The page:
Suspend habeas corpus and enact martial law?
By Chris Powell
Tuesday, December 13, 2011
Americans seem ready to forfeit their most basic civil liberty — actually, all their civil liberties — without a whimper.
By a vote of 93-7 the Senate this month approved a military appropriations bill empowering the government to designate any U.S. citizen within the country as a terrorist and to have the military hold him indefinitely without trial and without the right to habeas corpus, the right to be brought before a court for a judgment on the legality of one’s imprisonment.
In effect the legislation is a declaration of martial law throughout the country.
The bill still has to be reconciled by a conference committee with a different version passed by the House of Representatives. But even Connecticut U.S. Rep. Joseph D. Courtney, a liberal Democrat and a member of the committee, plans to support the martial law provision and expects it to be enacted. Courtney, who used to be a lawyer, cites as consolation the money contained in the bill for Connecticut military contractors, tens of millions of dollars for jet fighter engines manufactured by the Pratt & Whitney division of United Technologies Corp. in East Hartford and for nuclear submarines made by the Electric Boat division of General Dynamics in Groton.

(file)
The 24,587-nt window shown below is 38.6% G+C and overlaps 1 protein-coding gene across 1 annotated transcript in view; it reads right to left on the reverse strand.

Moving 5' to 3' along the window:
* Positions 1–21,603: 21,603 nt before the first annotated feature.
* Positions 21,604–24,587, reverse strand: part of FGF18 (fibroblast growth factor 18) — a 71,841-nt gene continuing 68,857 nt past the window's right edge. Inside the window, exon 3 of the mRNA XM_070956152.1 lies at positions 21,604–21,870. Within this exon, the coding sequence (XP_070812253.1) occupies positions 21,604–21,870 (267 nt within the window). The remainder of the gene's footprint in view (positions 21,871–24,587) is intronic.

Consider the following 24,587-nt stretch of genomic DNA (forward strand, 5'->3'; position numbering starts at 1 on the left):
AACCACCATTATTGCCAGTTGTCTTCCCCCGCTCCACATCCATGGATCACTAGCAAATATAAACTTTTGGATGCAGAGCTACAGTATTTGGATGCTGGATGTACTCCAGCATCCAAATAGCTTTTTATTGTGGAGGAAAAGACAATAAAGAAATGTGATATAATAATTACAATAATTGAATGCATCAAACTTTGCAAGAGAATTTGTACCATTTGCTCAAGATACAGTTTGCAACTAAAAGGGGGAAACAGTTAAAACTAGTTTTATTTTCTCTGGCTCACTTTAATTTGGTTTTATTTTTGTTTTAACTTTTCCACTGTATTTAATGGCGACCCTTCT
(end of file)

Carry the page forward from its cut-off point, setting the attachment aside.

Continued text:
At least Connecticut’s junior senator, Richard Blumenthal, was one of 38 senators who voted to try to remove the martial law provision from the bill. Connecticut’s senior senator, Joseph I. Lieberman, who also used to be a lawyer but now is the Senate’s foremost advocate of perpetual imperial war, voted for martial law.